hero image

A not so quiet summer.

Although there is a new US administration and head of the FDA, it has been quiet so far on this front. It is the EU that is in turmoil as the Brexit EMA relocation continues to percolate, particularly behind closed doors. Also EU inspections are being discussed.



Some of the southern European countries are trying to band together to get the EMA moved to one of the “less attractive” cities in southern Europe. The current unofficial favorite is Amsterdam according to an article in the UK newspaper. Have a look at the 3 minute video the Dutch made to “sell” the idea of Amsterdam as the new EMA site. It is charming and somewhat tongue in cheek (we too have a stylish queen and eat fish and chips…).

There is also the ongoing issue related to the fact that the EMA and EU failed to put a section covering the breaking of the lease into the EMA’s contract for their buildings on Canary Wharf in London.  It seems that the EMA and the UK are locked into a payment by the UK of $686 million (£520m, €582.5m) covering the rent till 2039! This will presumably be negotiated at some point.

Comment: Brexit is getting ugly.  The ramifications of the exit are only now being figured out and the actual details of the withdrawal are just beginning to be worked out.  The EMA cannot stop work for any period of time and then set up somewhere else at a later date.  It is like refueling a plane in mid-air.  How this plays out should be better understood by the end of this year.


EU Inspections

The ninth annual report of the PV Inspectors Working Group (PHVIWG) was issued in June 2017.

The document provides information on inspections by the EU and Member States (MS). Keep in mind that the personnel in the PV Inspectors Working group are also in continual contact with the PRAC (Pharmacovigilance Risk Assessment Committee) and other organizations in the EU and abroad.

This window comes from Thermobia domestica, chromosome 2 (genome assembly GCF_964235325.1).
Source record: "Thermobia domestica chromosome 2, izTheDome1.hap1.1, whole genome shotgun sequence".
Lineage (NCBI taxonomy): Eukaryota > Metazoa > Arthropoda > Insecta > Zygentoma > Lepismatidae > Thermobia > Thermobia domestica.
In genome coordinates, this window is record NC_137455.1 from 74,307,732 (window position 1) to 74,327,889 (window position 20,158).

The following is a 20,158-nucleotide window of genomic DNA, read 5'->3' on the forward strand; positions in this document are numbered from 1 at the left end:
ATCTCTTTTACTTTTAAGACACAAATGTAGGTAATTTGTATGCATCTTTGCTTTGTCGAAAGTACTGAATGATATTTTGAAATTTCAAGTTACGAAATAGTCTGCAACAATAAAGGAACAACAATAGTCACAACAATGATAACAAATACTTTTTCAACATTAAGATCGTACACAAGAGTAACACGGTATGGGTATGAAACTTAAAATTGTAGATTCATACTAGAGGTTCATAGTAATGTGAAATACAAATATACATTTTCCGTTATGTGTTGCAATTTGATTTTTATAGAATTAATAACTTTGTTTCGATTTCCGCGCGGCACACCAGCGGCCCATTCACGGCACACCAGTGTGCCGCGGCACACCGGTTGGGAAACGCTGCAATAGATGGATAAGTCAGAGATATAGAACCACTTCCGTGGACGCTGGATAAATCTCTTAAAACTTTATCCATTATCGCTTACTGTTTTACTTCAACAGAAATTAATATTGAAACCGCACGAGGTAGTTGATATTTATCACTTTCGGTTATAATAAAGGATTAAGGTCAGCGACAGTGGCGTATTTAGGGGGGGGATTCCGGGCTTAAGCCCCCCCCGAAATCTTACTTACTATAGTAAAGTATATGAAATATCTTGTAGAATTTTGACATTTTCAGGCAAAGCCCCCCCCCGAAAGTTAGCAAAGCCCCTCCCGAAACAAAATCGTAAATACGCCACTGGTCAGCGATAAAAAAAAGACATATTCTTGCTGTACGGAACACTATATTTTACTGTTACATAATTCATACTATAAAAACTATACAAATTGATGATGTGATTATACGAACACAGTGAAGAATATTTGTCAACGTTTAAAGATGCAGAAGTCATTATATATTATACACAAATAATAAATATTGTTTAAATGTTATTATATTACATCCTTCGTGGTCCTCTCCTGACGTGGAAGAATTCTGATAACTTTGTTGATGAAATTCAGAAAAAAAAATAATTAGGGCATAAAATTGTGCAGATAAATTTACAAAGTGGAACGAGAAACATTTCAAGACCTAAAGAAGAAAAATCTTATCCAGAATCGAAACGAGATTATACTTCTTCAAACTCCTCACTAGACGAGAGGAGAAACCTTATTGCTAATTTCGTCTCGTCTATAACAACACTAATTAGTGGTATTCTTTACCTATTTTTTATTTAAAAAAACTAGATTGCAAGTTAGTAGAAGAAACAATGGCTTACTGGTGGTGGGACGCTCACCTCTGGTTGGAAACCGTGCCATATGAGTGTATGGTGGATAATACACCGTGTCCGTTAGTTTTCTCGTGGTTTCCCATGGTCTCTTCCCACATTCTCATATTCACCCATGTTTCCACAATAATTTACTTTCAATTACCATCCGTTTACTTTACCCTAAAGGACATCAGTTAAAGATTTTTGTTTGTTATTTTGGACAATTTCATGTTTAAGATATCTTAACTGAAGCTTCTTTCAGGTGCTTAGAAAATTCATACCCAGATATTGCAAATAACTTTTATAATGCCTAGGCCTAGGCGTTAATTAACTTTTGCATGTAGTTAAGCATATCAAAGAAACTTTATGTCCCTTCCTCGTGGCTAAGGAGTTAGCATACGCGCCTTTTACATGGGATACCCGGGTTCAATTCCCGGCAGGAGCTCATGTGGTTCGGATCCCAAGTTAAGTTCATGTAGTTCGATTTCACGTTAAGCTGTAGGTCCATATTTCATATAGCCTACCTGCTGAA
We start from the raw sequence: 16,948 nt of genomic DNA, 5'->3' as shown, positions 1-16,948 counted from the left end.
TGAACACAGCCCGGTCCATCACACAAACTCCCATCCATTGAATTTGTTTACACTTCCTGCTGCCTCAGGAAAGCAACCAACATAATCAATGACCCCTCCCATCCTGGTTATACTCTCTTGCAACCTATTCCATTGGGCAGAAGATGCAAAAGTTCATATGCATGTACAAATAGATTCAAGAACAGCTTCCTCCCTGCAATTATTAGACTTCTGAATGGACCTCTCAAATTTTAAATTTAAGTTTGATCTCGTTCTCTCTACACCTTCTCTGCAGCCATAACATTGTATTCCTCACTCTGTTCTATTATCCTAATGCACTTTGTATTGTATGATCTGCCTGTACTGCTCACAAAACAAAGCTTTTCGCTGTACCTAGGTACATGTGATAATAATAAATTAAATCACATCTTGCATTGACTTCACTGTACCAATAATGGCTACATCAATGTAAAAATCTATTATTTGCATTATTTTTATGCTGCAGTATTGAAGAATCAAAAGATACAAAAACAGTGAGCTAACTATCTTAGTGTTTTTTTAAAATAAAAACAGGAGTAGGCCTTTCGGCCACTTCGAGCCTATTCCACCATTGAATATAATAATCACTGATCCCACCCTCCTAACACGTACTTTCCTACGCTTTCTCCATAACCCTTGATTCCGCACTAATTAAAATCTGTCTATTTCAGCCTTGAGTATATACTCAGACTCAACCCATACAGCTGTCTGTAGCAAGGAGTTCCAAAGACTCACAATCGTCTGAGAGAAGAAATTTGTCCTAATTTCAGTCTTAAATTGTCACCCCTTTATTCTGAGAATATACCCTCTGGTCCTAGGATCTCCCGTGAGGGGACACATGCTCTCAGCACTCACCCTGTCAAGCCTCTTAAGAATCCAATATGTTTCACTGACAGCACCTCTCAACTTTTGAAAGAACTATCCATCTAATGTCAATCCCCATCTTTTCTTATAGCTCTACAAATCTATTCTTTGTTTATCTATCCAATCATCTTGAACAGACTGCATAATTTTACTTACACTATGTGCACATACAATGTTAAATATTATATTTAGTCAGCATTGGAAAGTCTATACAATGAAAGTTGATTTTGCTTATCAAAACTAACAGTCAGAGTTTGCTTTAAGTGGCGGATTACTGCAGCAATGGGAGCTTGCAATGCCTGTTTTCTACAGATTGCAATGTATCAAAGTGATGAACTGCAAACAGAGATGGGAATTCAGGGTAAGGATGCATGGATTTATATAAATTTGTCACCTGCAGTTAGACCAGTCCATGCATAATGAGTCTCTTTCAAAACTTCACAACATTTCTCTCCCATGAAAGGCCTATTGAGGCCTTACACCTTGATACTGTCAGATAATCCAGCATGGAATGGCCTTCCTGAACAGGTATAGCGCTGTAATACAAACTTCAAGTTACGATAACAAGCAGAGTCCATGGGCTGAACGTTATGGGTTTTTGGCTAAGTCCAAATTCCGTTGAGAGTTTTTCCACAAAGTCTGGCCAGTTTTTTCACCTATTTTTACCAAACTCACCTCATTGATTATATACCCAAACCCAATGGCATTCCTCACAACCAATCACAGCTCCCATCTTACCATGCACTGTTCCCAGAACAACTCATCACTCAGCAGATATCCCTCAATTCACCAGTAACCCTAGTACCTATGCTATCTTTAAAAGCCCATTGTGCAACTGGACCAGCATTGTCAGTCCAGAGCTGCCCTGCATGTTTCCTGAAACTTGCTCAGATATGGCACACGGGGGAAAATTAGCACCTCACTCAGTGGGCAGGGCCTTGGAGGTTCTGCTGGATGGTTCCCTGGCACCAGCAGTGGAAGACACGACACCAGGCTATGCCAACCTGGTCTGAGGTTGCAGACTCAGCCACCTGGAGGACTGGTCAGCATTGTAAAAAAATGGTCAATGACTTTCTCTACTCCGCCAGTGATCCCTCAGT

A quick review of EU inspections. The PRAC and the health authorities in the MSs produce an inspection program based on the Good PV Practices Module 3. The basis and prioritization for the choice of inspections is made by looking at the potential risk to public health, nature of the products, usage by patients and the number of products the Marketing Authorization Holder (MAH) has on the market. Other individual factors may also play a role.

The inspections are done to see if the MAH has the personnel, systems and facilities in place to meet their regulatory PV obligations. They may be system inspections of one or more. Most inspections are routine and are done by the MSs. Rarely, the CHMP will request an inspection.  In 2016 there were 49 MS inspections and 2 CHMP requested inspections.  In several instances there are joint inspections whereby more than one MS health agency is present.

Interestingly, there were 31 inspections of national sites inspected where the QPPV and PSMF are found and no inspections of global PV sites. Of these 31, 18 were done at subcontractor, licensing partner or affiliate sites. One of the two CHMP requested inspections was done at a subcontractor/partner/affiliate site.